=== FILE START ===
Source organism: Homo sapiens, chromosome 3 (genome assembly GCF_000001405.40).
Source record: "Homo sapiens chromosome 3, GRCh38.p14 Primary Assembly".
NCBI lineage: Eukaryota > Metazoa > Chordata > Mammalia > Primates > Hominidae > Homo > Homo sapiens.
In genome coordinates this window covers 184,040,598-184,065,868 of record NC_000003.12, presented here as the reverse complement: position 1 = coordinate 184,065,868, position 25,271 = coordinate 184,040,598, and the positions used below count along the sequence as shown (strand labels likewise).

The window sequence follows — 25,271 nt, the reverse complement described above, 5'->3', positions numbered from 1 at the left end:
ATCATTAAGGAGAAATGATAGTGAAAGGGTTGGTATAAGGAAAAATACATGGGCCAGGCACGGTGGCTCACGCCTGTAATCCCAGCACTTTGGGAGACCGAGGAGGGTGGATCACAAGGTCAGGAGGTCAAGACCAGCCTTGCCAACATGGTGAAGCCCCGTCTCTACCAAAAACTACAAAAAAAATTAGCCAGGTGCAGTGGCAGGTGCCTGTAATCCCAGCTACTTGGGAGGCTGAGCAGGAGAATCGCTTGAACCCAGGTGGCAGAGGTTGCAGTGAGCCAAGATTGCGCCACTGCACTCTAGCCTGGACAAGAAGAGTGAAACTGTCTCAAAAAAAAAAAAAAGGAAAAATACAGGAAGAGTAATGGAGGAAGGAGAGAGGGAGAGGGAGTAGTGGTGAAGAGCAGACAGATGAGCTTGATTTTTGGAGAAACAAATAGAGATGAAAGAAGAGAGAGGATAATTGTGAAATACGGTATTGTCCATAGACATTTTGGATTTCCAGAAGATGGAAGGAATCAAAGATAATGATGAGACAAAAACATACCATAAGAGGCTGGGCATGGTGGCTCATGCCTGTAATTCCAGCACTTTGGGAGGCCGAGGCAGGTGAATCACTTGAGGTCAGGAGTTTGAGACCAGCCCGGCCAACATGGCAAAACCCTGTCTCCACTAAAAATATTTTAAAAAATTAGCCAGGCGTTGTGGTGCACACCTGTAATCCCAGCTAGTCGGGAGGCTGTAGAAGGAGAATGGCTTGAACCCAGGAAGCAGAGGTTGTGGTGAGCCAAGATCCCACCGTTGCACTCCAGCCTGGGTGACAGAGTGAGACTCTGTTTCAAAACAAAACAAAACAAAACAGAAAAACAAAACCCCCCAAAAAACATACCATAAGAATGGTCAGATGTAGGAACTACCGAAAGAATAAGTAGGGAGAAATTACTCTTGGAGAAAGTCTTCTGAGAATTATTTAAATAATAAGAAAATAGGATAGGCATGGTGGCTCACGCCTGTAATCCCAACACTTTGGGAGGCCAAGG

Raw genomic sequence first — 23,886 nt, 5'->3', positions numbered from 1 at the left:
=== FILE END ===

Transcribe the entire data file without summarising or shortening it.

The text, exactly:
Source organism: Homo sapiens, chromosome 3 (genome assembly GCF_000001405.40).
Source record: "Homo sapiens chromosome 3, GRCh38.p14 Primary Assembly".
NCBI lineage: Eukaryota > Metazoa > Chordata > Mammalia > Primates > Hominidae > Homo > Homo sapiens.
In genome coordinates this window covers 184,040,598-184,065,868 of record NC_000003.12, presented here as the reverse complement: position 1 = coordinate 184,065,868, position 25,271 = coordinate 184,040,598, and the positions used below count along the sequence as shown (strand labels likewise).

The window sequence follows — 25,271 nt, the reverse complement described above, 5'->3', positions numbered from 1 at the left end:
ATCATTAAGGAGAAATGATAGTGAAAGGGTTGGTATAAGGAAAAATACATGGGCCAGGCACGGTGGCTCACGCCTGTAATCCCAGCACTTTGGGAGACCGAGGAGGGTGGATCACAAGGTCAGGAGGTCAAGACCAGCCTTGCCAACATGGTGAAGCCCCGTCTCTACCAAAAACTACAAAAAAAATTAGCCAGGTGCAGTGGCAGGTGCCTGTAATCCCAGCTACTTGGGAGGCTGAGCAGGAGAATCGCTTGAACCCAGGTGGCAGAGGTTGCAGTGAGCCAAGATTGCGCCACTGCACTCTAGCCTGGACAAGAAGAGTGAAACTGTCTCAAAAAAAAAAAAAAGGAAAAATACAGGAAGAGTAATGGAGGAAGGAGAGAGGGAGAGGGAGTAGTGGTGAAGAGCAGACAGATGAGCTTGATTTTTGGAGAAACAAATAGAGATGAAAGAAGAGAGAGGATAATTGTGAAATACGGTATTGTCCATAGACATTTTGGATTTCCAGAAGATGGAAGGAATCAAAGATAATGATGAGACAAAAACATACCATAAGAGGCTGGGCATGGTGGCTCATGCCTGTAATTCCAGCACTTTGGGAGGCCGAGGCAGGTGAATCACTTGAGGTCAGGAGTTTGAGACCAGCCCGGCCAACATGGCAAAACCCTGTCTCCACTAAAAATATTTTAAAAAATTAGCCAGGCGTTGTGGTGCACACCTGTAATCCCAGCTAGTCGGGAGGCTGTAGAAGGAGAATGGCTTGAACCCAGGAAGCAGAGGTTGTGGTGAGCCAAGATCCCACCGTTGCACTCCAGCCTGGGTGACAGAGTGAGACTCTGTTTCAAAACAAAACAAAACAAAACAGAAAAACAAAACCCCCCAAAAAACATACCATAAGAATGGTCAGATGTAGGAACTACCGAAAGAATAAGTAGGGAGAAATTACTCTTGGAGAAAGTCTTCTGAGAATTATTTAAATAATAAGAAAATAGGATAGGCATGGTGGCTCACGCCTGTAATCCCAACACTTTGGGAGGCCAAGG

Raw genomic sequence first — 23,886 nt, 5'->3', positions numbered from 1 at the left: